Nature on Display
One of the exhibits that I found particularly appealing was the butterfly garden. Before going in I honestly wasn't looking forward to it, because I didn't particularly care for butterflies(i.e. caterpillars that can fly into my face). However this exhibit really changed my views. Being able to see hundreds of butterflies in such a small setting is an experience you can't get walking around on campus, or even in a more natural setting. The chance to see up all these butterflies up close gave me the opportunity to appreciate things I could've never seen otherwise. Other unnatural mediums can't show their beautiful colors and patterns or the way they fly, in the same manner this exhibit allows. Creating exhibits such as these lets us see and appreciate the value of the natural world.
Nature and Ethics
One of the exhibits that helped me explore the relationship between nature and ethics was the Northwest Florida: Waterways and wildlife exhibit. When I first walked in the exhibit, I thought it was real, (in the sense of what is was made of), but I quickly realized that the miniature sized biome, complete with trees, caves, and some animals, was entirely fake. While I was still impressed with how skillfully nature was recreated, it made me think about what things would be like if the only way we could see nature was as an imitation. This idea horrified me, and the more I began to think about it, the more I began to appreciate the land we are blessed with. If humans continue on the destructive path we are taking, in which we disrespect and mistreat the land , then eventually there will be no more land for us to mistreat. Although this exhibit didn't instill a new outlook, it did more strongly bring about the feelings of responsibility I have, and I believe the museum does an extremely effective job of allowing visitors to connect with nature.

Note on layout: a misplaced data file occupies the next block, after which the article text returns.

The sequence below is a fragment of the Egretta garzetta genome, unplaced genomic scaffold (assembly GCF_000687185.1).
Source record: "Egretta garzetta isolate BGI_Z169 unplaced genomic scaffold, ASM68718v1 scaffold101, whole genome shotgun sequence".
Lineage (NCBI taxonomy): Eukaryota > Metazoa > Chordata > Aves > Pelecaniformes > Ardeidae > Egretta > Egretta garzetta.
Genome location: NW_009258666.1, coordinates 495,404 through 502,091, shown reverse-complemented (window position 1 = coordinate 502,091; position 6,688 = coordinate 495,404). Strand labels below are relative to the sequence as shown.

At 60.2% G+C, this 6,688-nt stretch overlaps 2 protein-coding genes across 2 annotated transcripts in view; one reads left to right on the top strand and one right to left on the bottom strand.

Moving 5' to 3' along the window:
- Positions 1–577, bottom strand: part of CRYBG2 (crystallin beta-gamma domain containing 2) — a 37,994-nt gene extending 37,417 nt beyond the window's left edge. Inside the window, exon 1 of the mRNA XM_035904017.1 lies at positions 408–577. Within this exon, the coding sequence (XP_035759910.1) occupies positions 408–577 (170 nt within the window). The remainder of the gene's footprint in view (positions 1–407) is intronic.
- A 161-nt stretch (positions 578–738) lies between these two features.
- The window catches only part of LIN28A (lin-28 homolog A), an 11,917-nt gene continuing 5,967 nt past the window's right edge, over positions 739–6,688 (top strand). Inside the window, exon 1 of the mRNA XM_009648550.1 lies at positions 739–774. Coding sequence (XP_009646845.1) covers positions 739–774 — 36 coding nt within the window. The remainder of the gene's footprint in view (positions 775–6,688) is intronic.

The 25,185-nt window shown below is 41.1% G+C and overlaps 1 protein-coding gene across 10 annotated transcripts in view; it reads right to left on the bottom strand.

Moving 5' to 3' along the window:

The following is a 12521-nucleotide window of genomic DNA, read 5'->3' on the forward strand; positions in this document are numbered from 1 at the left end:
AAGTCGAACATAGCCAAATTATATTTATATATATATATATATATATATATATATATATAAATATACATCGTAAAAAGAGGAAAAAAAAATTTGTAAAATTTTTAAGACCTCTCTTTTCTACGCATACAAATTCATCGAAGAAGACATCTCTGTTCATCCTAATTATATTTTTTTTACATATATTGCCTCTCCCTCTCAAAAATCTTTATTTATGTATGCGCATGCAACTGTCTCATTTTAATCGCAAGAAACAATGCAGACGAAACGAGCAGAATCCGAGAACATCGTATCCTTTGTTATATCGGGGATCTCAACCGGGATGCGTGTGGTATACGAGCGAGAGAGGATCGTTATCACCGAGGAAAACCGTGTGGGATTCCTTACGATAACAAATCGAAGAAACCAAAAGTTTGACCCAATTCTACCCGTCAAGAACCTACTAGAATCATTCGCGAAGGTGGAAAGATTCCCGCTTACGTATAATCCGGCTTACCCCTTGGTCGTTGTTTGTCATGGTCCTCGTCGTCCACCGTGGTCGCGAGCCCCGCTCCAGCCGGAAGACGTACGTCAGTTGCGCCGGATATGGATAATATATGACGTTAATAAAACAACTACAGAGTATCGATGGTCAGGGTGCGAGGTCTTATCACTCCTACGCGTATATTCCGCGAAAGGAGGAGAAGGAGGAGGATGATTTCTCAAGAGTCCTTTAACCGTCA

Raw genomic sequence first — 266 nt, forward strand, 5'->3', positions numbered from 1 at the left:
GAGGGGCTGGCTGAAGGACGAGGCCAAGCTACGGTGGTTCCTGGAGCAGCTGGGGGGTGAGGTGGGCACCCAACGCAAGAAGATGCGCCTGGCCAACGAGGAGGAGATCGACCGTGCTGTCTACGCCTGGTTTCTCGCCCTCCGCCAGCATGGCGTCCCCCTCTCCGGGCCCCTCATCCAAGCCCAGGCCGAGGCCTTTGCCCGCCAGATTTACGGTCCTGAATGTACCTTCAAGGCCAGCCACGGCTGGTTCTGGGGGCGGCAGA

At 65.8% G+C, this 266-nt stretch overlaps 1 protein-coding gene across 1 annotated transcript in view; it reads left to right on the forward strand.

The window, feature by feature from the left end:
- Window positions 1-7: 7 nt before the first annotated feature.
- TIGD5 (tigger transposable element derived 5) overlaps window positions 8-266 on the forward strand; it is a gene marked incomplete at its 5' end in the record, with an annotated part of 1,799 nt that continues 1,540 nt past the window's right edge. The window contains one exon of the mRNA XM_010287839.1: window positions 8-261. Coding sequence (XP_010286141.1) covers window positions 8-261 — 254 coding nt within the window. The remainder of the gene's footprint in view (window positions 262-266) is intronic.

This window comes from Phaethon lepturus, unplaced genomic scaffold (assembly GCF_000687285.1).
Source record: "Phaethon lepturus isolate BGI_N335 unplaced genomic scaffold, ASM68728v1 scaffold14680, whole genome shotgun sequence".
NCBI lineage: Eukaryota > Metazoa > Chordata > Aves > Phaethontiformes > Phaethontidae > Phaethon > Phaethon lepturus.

Nature and the Human Spirit
One of the exhibits that helped me appreciate the mystery and majesty of nature was The People and Environments of South Florida. This exhibit showed the different environments and people in Florida over the span of thousands of years. In this exhibit the museum recreated a midden, showing the different layers of ancient artifacts, from Florida's first inhabitants up until the early American settlers. Trapped within shells and sediment was centuries of human history. The midden showed that while people were constantly changing, the land they stayed on remained relatively the same. I thought this served as a powerful visual representation of the eternity of nature. The land was there well before us, and the land will be there well after us. I think often times people get caught up in there ego, and don't consider the importance or majesty of nature, and the Natural History Museum allows us to escape our human-centric worlds for a bit, and appreciate just how wonderful the world we live in is.